Canopy Growth Corp. (TSX:CGC) was among the most exciting stocks of last year. While some investors who keep their ears low to the ground, looking for new investment ideas, bought early and did well, others got caught up in the hype and lost a considerable amount of money in only the past two months. For certain investors, the good news is, this roadrunner has far from finished the race.
Trading at a price between $9 and $9.50, there is no question about the company’s future profitability. But if you remove the speculation from the equation, this is not an obvious long-term investment that deserves the current price tag of over $9.
Throughout 2016 and even back in 2015, investors searching for the new, hot growth industry were starved. There was really nothing emerging with the potential to scale like Canopy Growth Corp. in quite some time. The irrational buying and selling which came along in the latter part of 2016 was completely understandable.
Going into 2017, the Canadian government was clear: marijuana will be consumed legally.
With the massive potential of the legalization of this product, we are led to reflect on the situation and how it will impact companies like Canopy Growth Corp. As we know, the company grows the product and then sells it to retailers, who in turn sell it to consumers. With the potential in 2017 and beyond, the industry setup will be very clear. Similar how coffee is grown and sold wholesale to coffee shops, which in turn roast it their own way and sell it to individual consumers, marijuana will be no different.
Once the marijuana is grown and sold to marijuana stores, the store owners will have the opportunity to “roast the coffee” and differentiate themselves through either baked goods or other means. Whether buying from Canopy Growth Corp. or another grower, the product differentiation will happen at the retailer level and not at the producer level. Over the long term, there will be no excess profits which will ever be earned by a marijuana grower.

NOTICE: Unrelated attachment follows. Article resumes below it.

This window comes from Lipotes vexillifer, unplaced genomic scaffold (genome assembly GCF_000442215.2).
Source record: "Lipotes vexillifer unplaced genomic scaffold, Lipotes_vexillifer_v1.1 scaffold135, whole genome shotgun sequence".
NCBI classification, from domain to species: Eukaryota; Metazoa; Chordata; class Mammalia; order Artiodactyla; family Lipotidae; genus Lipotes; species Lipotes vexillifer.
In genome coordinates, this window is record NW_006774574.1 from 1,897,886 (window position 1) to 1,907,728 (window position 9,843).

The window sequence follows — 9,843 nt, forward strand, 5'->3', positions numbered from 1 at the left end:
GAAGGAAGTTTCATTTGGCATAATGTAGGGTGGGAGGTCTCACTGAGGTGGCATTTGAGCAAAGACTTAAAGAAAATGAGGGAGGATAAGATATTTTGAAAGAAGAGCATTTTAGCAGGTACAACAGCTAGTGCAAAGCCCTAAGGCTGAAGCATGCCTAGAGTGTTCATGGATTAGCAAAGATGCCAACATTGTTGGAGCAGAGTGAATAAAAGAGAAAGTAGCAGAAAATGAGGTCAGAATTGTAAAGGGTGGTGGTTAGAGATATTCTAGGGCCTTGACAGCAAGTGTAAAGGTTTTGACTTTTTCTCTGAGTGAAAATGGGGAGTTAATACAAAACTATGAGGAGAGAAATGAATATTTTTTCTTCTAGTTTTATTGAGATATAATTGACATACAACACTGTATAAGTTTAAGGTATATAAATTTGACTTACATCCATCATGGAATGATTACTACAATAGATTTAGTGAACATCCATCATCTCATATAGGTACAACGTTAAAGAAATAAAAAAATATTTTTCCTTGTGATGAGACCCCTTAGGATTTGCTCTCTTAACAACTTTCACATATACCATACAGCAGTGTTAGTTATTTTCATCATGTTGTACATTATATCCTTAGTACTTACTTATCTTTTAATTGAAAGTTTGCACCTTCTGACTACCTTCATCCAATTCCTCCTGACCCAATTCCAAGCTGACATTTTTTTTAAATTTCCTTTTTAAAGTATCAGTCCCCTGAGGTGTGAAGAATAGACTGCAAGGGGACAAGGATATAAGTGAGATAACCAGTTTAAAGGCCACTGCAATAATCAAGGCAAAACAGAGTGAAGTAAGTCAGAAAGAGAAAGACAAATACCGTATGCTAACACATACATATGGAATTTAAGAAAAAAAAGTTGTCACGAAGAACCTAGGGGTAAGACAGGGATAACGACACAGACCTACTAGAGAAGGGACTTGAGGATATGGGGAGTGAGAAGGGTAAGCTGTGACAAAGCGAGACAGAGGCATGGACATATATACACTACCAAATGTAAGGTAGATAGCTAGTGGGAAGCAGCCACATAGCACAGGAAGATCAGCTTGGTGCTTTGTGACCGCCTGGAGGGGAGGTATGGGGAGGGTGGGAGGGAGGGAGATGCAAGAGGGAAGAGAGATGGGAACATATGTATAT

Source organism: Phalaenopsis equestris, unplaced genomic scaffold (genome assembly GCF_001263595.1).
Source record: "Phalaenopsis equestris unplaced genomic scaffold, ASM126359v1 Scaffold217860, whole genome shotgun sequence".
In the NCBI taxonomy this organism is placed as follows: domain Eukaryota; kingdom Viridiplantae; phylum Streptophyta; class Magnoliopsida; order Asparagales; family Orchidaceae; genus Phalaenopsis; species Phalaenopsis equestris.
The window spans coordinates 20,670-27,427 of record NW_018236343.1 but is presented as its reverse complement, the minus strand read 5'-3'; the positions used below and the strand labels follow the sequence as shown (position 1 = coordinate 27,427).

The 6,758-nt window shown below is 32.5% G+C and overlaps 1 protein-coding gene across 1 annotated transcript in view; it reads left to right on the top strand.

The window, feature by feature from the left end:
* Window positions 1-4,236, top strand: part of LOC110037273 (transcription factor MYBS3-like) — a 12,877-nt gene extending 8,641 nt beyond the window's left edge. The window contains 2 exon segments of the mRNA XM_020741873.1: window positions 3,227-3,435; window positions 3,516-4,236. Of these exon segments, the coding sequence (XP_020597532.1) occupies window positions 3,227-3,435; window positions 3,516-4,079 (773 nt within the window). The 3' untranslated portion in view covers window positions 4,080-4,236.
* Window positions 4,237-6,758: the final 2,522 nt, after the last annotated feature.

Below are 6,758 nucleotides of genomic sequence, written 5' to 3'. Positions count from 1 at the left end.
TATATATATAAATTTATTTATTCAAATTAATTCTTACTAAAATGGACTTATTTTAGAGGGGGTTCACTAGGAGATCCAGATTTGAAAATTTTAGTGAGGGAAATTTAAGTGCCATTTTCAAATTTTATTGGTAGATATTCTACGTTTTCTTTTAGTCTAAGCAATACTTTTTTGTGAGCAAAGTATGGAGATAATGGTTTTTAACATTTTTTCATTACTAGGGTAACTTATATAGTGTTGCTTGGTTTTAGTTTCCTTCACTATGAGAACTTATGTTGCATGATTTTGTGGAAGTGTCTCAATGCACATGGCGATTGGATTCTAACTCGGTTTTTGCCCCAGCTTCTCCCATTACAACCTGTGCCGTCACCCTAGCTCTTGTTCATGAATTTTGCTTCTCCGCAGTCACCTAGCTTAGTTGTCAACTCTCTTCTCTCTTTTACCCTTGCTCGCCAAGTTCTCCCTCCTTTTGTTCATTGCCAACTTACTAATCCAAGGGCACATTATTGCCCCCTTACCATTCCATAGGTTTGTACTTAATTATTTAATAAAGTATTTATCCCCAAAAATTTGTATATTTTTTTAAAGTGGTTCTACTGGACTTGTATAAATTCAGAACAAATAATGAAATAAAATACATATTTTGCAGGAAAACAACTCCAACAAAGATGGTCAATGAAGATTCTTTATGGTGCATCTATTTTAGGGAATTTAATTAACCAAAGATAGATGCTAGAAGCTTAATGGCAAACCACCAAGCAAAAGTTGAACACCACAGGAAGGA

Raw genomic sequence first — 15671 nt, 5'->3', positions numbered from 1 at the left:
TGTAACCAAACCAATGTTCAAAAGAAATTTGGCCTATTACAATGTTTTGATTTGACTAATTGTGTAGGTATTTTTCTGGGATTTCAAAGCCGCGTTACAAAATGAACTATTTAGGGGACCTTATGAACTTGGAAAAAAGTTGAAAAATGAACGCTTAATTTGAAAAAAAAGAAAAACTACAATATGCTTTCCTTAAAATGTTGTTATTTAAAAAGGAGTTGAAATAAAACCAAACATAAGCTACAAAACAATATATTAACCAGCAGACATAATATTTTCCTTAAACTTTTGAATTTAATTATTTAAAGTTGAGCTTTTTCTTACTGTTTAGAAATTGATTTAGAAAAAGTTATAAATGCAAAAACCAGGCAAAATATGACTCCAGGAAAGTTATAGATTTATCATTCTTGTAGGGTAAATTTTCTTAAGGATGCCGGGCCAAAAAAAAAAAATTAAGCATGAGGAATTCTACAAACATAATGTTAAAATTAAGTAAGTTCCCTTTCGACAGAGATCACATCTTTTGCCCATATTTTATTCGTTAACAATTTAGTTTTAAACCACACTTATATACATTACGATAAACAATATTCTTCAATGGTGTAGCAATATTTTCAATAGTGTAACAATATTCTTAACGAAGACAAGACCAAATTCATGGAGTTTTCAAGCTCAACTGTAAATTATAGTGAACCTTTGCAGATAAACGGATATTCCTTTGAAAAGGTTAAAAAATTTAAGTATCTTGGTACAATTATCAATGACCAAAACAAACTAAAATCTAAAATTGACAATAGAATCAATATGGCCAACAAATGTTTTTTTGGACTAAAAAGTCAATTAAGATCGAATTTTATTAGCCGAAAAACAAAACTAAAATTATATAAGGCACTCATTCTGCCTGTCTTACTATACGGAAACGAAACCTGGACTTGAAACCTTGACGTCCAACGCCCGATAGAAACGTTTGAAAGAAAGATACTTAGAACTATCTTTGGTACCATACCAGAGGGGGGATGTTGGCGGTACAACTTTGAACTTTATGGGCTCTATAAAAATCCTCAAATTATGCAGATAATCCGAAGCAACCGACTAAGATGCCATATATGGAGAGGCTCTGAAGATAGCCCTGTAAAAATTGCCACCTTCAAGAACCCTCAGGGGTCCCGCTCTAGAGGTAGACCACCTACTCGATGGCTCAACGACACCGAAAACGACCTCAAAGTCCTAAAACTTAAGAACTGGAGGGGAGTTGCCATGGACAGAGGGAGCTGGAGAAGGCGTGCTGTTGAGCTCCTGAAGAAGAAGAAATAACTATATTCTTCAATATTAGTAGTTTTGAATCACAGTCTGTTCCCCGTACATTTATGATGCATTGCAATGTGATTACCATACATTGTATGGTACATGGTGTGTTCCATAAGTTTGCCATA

As we move forward with this stock in 2017, the only clear catalyst possible is a takeover from another larger player, such as a tobacco company. Alternatively, just as profits went up in smoke in the last month of 2016, the 2017 result will be no different.
With negative cash flow and a recent quarterly profit resulting only from an increase in the value of the inventory, responsible investors need to be very cautious while deploying money into this industry. What may be higher than normal profits for a short period of time will quickly come back in line with the proper economics of the industry. History in the state of Colorado has already proven it.
This article represents the opinion of the writer, who may disagree with the “official” recommendation position of a Motley Fool premium service or advisor. We’re Motley! Questioning an investing thesis — even one of our own — helps us all think critically about investing and make decisions that help us become smarter, happier, and richer, so we sometimes publish articles that may not be in line with recommendations, rankings or other content.
Fool contributor Ryan Goldsman has no position in any stocks mentioned.